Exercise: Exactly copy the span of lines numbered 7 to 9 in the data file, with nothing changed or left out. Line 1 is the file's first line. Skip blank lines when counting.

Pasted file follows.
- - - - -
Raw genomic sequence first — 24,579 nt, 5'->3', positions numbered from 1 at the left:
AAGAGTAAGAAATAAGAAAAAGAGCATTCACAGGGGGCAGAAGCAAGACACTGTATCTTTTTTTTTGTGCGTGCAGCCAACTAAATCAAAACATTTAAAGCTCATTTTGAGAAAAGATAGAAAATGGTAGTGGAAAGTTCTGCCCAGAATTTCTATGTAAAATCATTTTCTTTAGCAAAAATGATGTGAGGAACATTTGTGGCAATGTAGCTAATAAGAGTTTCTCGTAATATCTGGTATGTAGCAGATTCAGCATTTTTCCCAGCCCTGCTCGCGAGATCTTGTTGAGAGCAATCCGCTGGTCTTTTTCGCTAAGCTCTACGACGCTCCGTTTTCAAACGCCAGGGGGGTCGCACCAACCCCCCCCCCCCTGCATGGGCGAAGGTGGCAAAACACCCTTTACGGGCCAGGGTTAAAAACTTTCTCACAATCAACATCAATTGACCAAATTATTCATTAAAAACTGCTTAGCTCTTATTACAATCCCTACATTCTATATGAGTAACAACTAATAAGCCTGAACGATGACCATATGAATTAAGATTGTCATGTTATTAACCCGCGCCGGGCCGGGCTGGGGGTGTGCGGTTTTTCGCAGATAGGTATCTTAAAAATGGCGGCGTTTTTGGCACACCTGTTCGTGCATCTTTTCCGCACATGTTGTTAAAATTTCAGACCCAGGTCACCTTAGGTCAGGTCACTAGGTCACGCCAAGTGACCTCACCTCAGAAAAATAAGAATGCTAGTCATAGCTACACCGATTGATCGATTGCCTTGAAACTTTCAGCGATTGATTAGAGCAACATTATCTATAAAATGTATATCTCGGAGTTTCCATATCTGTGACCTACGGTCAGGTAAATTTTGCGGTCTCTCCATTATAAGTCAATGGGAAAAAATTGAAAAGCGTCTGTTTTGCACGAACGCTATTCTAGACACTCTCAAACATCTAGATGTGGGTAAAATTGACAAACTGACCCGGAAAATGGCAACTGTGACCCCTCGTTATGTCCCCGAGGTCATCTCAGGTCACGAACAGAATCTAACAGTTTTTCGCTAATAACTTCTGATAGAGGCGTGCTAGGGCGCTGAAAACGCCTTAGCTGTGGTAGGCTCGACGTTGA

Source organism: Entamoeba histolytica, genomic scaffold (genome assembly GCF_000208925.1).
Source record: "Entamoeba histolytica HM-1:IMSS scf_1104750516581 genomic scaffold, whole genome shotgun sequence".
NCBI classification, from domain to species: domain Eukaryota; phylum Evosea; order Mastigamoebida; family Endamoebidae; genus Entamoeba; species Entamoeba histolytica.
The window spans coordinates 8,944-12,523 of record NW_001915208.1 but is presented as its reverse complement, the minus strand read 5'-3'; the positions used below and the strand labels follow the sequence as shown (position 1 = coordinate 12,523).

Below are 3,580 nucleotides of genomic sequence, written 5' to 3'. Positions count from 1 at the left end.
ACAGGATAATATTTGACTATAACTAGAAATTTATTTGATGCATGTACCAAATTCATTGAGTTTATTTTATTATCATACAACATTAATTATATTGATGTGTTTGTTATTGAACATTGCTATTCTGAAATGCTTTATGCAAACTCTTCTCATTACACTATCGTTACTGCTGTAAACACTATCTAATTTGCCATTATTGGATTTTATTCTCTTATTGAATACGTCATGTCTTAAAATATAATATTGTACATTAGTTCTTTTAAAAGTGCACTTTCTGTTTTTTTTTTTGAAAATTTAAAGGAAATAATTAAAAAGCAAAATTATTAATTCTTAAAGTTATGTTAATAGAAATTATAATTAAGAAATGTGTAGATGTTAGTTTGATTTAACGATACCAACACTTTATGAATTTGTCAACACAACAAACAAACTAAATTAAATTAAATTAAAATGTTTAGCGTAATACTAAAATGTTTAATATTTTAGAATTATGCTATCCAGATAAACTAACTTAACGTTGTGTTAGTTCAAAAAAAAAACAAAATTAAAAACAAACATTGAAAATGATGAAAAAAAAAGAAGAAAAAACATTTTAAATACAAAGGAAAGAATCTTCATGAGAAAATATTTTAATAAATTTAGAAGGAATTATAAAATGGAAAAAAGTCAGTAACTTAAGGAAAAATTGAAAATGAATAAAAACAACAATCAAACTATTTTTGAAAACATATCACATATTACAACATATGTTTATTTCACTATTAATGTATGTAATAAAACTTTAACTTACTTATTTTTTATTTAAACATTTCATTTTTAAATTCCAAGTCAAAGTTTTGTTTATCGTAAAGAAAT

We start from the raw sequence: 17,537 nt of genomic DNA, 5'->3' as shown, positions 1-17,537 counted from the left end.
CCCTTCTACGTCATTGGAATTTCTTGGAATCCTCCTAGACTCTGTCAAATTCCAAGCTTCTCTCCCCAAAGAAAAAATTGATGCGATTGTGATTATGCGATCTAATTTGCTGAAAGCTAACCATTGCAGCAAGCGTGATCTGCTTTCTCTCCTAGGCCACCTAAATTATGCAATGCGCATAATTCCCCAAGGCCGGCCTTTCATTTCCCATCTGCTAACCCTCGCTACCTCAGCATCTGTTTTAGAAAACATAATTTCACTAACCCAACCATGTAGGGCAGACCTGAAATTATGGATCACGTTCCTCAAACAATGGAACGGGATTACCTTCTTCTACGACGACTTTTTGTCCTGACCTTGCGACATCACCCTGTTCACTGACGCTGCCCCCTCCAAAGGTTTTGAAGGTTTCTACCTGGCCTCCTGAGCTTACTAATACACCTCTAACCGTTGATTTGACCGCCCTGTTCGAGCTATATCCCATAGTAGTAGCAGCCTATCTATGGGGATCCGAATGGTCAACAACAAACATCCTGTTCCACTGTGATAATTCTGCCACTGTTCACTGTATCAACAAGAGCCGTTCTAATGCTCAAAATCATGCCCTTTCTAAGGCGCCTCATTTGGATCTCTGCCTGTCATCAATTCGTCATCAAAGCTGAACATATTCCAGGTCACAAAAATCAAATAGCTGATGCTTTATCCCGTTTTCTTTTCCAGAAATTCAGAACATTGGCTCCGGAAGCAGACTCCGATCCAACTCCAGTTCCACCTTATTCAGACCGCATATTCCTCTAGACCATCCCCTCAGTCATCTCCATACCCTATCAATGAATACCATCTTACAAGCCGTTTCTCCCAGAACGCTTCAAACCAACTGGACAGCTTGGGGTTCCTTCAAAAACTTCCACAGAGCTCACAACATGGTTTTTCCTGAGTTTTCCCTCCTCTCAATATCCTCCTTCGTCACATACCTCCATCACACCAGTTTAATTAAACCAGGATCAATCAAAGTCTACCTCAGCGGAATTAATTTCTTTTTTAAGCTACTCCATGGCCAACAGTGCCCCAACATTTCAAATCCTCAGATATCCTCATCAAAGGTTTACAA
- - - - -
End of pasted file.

Below are 3,580 nucleotides of genomic sequence, written 5' to 3'. Positions count from 1 at the left end.
ACAGGATAATATTTGACTATAACTAGAAATTTATTTGATGCATGTACCAAATTCATTGAGTTTATTTTATTATCATACAACATTAATTATATTGATGTGTTTGTTATTGAACATTGCTATTCTGAAATGCTTTATGCAAACTCTTCTCATTACACTATCGTTACTGCTGTAAACACTATCTAATTTGCCATTATTGGATTTTATTCTCTTATTGAATACGTCATGTCTTAAAATATAATATTGTACATTAGTTCTTTTAAAAGTGCACTTTCTGTTTTTTTTTTTGAAAATTTAAAGGAAATAATTAAAAAGCAAAATTATTAATTCTTAAAGTTATGTTAATAGAAATTATAATTAAGAAATGTGTAGATGTTAGTTTGATTTAACGATACCAACACTTTATGAATTTGTCAACACAACAAACAAACTAAATTAAATTAAATTAAAATGTTTAGCGTAATACTAAAATGTTTAATATTTTAGAATTATGCTATCCAGATAAACTAACTTAACGTTGTGTTAGTTCAAAAAAAAAACAAAATTAAAAACAAACATTGAAAATGATGAAAAAAAAAGAAGAAAAAACATTTTAAATACAAAGGAAAGAATCTTCATGAGAAAATATTTTAATAAATTTAGAAGGAATTATAAAATGGAAAAAAGTCAGTAACTTAAGGAAAAATTGAAAATGAATAAAAACAACAATCAAACTATTTTTGAAAACATATCACATATTACAACATATGTTTATTTCACTATTAATGTATGTAATAAAACTTTAACTTACTTATTTTTTATTTAAACATTTCATTTTTAAATTCCAAGTCAAAGTTTTGTTTATCGTAAAGAAAT

We start from the raw sequence: 17,537 nt of genomic DNA, 5'->3' as shown, positions 1-17,537 counted from the left end.